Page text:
So how do we deal with the tantrum trend?

hertelier met with Stephanie to learn more about what is happening and get tips and strategies for dealing with aggressive, even dangerous, guests. Stephanie has an extensive background in hospitality and holds both an MBA and a Master’s degree in Mental Health Counseling. We asked her what hoteliers can do to better protect and train their employees.


First, Stephanie, tell us some of the stories you’ve heard from your clients lately.


True stories I’ve heard from front-desk agents just this week are out of this world.

  • One was spat upon because the guest didn’t want to leave a deposit at check-in

  • Another was threatened with bodily harm by a guest when informed that they still had a mask mandate in place.

  • One front desk agent had a guest yell at her when she explained they couldn’t refund the deposit due to having to get the entire room cleaned – carpets, drapes, everything – due to the smell of marijuana. The GM stepped in and the guest then pulled a gun on him. The desk agent had to call 911 and for the rest of the week, cops had to be parked outside since there was a fear the man would return and threaten the employees. Not a good look for a hotel to have police camped out in the parking lot!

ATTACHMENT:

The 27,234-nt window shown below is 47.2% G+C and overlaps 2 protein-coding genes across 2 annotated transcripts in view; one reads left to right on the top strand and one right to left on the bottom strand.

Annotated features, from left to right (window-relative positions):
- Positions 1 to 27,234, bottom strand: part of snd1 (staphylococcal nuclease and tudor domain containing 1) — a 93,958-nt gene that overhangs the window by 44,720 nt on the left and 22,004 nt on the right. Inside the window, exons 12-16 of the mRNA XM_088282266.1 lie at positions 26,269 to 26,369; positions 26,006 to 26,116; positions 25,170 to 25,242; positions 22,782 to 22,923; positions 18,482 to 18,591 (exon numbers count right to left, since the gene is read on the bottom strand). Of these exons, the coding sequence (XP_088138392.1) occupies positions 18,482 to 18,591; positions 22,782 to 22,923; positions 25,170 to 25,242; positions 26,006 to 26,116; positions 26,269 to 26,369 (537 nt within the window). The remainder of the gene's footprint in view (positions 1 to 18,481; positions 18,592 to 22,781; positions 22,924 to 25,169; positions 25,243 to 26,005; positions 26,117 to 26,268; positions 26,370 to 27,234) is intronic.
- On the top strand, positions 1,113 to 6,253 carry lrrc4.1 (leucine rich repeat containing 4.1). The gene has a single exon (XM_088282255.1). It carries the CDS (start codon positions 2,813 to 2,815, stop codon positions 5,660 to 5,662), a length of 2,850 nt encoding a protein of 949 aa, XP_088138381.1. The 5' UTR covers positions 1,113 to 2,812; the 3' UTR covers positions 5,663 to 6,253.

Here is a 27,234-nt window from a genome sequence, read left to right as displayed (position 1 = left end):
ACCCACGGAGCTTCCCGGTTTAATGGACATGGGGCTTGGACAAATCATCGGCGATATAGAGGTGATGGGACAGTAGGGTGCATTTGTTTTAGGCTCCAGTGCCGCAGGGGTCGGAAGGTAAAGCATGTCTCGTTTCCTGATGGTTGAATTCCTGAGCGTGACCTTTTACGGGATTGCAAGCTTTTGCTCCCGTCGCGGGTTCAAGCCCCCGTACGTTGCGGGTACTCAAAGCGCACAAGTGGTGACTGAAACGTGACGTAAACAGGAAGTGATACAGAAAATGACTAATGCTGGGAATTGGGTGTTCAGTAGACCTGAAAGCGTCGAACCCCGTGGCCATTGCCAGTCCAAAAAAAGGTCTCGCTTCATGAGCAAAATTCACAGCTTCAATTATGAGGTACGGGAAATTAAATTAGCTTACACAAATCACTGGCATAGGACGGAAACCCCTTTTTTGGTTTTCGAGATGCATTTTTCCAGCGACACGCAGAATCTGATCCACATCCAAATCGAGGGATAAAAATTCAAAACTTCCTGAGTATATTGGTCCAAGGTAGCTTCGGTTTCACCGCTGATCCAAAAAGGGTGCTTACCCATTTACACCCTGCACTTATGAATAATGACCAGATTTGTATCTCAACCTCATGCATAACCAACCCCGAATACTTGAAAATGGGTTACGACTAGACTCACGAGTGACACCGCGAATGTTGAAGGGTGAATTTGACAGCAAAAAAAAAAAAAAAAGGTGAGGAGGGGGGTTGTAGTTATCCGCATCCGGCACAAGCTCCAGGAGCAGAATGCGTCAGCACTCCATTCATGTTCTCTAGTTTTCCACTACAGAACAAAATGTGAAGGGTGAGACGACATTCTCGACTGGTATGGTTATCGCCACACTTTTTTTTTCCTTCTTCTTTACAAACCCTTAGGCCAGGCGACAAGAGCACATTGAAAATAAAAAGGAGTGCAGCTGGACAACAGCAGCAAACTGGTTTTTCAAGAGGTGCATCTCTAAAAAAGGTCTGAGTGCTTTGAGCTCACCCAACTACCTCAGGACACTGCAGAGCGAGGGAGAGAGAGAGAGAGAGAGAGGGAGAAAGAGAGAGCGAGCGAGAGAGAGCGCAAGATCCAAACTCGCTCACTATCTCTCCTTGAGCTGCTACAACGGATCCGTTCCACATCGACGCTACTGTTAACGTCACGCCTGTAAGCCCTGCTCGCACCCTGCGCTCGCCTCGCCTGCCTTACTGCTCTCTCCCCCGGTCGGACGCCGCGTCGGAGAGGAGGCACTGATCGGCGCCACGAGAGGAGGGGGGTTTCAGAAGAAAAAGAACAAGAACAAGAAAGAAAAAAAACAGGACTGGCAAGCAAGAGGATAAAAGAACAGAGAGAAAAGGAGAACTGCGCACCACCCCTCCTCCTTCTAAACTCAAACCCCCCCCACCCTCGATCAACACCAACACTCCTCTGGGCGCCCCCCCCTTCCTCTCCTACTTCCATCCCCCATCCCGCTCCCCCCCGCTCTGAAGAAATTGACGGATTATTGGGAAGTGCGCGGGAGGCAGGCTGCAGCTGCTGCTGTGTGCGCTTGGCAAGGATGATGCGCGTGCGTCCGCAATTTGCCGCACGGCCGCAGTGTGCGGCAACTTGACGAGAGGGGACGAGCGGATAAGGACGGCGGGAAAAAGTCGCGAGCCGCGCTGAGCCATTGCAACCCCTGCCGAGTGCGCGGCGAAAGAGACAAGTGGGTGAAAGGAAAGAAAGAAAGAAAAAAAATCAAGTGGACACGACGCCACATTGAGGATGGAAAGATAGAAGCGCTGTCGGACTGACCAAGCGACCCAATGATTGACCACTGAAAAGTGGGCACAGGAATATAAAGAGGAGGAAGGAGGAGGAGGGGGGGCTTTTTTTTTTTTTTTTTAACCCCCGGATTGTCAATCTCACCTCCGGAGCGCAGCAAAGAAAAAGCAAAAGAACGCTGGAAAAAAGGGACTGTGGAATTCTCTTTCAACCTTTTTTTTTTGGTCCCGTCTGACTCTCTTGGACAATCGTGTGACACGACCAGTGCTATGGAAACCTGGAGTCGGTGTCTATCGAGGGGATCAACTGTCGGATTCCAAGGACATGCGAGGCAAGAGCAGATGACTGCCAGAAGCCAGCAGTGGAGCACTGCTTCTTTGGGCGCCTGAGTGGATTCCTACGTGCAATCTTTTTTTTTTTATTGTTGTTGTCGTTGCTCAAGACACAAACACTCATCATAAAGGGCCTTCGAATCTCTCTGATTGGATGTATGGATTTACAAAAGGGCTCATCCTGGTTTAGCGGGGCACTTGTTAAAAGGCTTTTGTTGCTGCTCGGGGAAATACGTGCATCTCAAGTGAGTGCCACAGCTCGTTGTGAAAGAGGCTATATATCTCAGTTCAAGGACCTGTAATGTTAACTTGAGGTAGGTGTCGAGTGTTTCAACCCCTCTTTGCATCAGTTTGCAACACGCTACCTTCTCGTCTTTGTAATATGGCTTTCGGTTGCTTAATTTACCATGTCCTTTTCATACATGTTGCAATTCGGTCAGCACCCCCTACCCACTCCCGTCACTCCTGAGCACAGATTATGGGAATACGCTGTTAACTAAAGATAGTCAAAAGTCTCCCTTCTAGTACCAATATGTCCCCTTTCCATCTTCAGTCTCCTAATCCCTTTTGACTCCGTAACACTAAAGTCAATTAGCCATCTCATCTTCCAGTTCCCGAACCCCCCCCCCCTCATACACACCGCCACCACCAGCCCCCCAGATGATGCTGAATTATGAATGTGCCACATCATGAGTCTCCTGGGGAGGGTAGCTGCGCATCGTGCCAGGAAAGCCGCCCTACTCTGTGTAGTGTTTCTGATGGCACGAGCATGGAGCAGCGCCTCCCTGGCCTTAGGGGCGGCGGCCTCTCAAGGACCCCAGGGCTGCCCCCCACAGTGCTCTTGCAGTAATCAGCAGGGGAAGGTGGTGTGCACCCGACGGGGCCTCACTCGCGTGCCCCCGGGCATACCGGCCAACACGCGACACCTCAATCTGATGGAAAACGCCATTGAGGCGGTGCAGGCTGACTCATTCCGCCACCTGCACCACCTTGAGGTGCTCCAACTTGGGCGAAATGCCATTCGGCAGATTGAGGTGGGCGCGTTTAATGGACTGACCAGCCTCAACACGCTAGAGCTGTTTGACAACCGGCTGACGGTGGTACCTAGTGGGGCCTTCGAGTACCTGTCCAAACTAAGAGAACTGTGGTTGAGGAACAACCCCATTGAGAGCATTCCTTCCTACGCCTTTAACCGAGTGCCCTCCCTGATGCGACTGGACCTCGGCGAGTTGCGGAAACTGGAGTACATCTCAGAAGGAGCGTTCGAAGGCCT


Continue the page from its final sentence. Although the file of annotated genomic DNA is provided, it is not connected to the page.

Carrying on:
• This is probably the worst, but I heard from a hotel operations person in Las Vegas that one of their employees was trying to clean in a bar area but a customer wouldn’t leave their slot machine. The man kindly asked her to leave but she stayed and proceeded to pee in her chair, so adamant was she that she wouldn’t leave until she won something. (Whattt??)

Wow, I know everyone is stressed by the pandemic and the Ukraine conflict, but this is on another level entirely.


It is. Mental health is at a premium. And it’s not just in hospitality. I spoke to the Mayor’s office in Miami-Dade because they are so worried about their team members. The building collapse (Surfside) had a compounding effect.